BIES provides ways to examine the amount of slack in the economy by polling a panel of business leaders about their inflation expectations in the short and medium term. This monthly survey asks questions about year-ahead cost expectations and the factors influencing price changes, such as profit and sales levels. The survey is unique in that it goes straight to businesses - the price setters - rather than to consumers or households to understand their expectations of the price-level changes. A major advantage of BIES is that one can have a probabilistic assessment of inflation expectations and thus get a measure of uncertainty. It also provides an indirect assessment of the overall demand condition of the economy. Results of this survey are, therefore, useful in understanding the inflation expectations of businesses and complement other macro data required for policymaking. The BIES questionnaire was finalised on the basis of the detailed feedback received from the industry, academicians and policymakers. Firms are selected primarily from the manufacturing sector, and the results are based on the responses of roughly over 1,000 companies.
By design, BIES captures inflation expectations from the cost side, and hence, it has more correspondence with CPI core inflation. On average, the correlation between BIES inflation expectations and CPI core inflation is consistently running over 60%. The recent data release relating to December 2021 shows that one-year-ahead business inflation expectations have increased to 5.45% from 5.30% reported in November 2021 (Chart 1). The number of firms perceiving significant cost increases (over 6%) has remained high at around 57% during the last two rounds of the survey. Interestingly, the uncertainty of firms' inflation expectations has reduced sharply, implying increasing convergence in inflation perceptions. Although the business inflation expectations have been rising slowly since October 2020, they have remained below 6% so far - unique information providing a basis to support RBI's interest rate policymaking for inflation targeting. However, the trajectory of the past two years' inflation expectations indicates that inflation expectations have remained relatively unanchored. Firms' sales expectations in December 2021 have sharply dropped - the percentage of firms reporting "much less than normal" sales shot up to 36% from 29% reported in November 2021. This may be partly due to the recent surge of COVID-19/Omicron infections, indicating that the economy is still not out of trouble as far as consumption is concerned.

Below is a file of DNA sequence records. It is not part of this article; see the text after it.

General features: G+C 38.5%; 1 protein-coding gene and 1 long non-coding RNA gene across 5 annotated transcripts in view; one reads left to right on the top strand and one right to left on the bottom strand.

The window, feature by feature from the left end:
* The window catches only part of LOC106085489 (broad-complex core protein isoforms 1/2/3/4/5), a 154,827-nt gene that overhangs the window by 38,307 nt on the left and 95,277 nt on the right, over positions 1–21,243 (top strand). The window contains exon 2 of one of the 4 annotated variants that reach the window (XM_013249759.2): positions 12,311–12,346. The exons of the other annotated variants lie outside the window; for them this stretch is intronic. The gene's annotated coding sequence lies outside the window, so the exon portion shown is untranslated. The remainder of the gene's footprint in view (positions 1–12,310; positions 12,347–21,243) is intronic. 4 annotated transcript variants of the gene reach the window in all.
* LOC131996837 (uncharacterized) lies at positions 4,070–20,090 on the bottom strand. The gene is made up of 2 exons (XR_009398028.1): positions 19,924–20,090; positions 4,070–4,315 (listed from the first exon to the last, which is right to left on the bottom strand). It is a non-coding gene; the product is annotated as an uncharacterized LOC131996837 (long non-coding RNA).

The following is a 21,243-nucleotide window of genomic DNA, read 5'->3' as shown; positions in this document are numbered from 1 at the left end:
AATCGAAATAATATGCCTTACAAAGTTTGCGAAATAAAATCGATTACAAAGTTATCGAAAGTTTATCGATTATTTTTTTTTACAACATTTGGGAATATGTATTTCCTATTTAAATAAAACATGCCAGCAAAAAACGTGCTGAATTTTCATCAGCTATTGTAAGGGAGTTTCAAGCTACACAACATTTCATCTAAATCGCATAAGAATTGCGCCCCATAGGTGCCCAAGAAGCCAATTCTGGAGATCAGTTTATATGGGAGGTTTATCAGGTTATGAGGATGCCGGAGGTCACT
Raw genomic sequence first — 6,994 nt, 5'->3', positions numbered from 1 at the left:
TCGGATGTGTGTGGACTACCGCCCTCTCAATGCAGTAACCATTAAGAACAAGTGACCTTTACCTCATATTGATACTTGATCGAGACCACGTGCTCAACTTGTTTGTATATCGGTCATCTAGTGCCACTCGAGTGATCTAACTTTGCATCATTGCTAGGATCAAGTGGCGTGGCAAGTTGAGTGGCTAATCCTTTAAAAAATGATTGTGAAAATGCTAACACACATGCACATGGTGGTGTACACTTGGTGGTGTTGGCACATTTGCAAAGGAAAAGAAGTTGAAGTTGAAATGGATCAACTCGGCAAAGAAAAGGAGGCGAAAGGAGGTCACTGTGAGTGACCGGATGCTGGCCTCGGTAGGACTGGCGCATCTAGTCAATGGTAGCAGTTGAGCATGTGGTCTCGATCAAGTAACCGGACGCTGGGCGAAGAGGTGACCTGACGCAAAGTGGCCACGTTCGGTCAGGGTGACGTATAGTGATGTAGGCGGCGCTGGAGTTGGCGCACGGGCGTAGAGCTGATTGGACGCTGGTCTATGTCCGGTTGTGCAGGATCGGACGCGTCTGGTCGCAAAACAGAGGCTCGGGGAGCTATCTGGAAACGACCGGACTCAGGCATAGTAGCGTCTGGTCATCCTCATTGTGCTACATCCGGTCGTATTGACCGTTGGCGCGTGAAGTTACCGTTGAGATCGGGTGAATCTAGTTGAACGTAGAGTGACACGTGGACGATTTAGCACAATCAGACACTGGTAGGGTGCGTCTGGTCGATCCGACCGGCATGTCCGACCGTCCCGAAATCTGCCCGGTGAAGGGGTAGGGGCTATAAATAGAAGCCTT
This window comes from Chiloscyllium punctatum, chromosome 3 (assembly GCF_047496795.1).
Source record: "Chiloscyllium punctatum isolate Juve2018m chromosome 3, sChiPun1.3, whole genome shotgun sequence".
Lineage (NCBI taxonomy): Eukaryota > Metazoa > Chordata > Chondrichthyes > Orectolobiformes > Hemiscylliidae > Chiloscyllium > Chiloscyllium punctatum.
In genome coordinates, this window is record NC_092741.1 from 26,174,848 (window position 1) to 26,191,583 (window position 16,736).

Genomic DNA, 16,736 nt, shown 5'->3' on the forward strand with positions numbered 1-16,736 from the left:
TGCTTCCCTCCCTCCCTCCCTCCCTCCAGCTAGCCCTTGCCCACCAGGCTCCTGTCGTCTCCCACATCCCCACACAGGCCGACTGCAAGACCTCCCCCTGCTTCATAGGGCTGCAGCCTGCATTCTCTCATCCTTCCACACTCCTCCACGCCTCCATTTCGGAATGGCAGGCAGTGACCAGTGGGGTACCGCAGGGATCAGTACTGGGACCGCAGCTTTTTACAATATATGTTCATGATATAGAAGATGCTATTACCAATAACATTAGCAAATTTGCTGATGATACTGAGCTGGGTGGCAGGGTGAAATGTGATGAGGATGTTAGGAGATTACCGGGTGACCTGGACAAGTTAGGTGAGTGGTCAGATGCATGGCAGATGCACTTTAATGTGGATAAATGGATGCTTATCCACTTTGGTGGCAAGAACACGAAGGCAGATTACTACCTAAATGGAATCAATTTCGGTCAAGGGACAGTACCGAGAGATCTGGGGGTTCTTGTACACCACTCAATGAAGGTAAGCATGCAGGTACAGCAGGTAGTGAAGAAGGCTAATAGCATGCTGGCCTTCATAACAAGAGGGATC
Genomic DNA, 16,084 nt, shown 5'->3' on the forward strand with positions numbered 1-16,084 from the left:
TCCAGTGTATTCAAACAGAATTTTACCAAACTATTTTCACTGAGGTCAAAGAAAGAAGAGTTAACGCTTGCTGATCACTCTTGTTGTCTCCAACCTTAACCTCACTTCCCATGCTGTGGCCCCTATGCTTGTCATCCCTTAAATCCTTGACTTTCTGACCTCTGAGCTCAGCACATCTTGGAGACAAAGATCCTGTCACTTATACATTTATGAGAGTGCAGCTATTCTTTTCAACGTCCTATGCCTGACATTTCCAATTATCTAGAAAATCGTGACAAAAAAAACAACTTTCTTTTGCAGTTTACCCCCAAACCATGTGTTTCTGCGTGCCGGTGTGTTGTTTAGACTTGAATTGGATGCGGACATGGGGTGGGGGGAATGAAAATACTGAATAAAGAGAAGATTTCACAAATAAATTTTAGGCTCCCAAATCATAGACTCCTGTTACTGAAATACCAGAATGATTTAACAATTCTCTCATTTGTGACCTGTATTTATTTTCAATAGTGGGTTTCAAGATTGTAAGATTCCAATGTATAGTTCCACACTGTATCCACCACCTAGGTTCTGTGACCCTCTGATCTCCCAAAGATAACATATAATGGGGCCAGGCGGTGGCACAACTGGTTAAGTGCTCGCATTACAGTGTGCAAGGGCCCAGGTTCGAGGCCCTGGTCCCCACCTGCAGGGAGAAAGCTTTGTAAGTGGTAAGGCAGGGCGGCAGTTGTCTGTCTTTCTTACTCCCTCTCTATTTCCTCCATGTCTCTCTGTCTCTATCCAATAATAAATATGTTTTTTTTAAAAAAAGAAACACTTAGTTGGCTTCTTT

One-Year-Ahead Business Inflation Expectations (%)
Currently, in its 56th round, BIES has played an important role in policymaking by addressing an important data gap in the macroeconomy. The Monetary Policy Committee (MPC) members and other policymakers have referred to the survey results on numerous occasions. The monthly release of BIES features in the public discourse regularly. Going against the perceived wisdom, BIES was the first to highlight that the economy was heading towards increasing inflation when the entire country was witnessing a significant demand slowdown because of the stringent lockdown rules announced by the government. BIES is an example to support data and information-driven macro policymaking.
One-Year-Ahead Business Inflation Expectations (%)
About The Author
Prof. Abhiman Das
Professor Abhiman Das (firstname.lastname@example.org) is the RBI Chair Professor in Finance and Economics in the Economics area.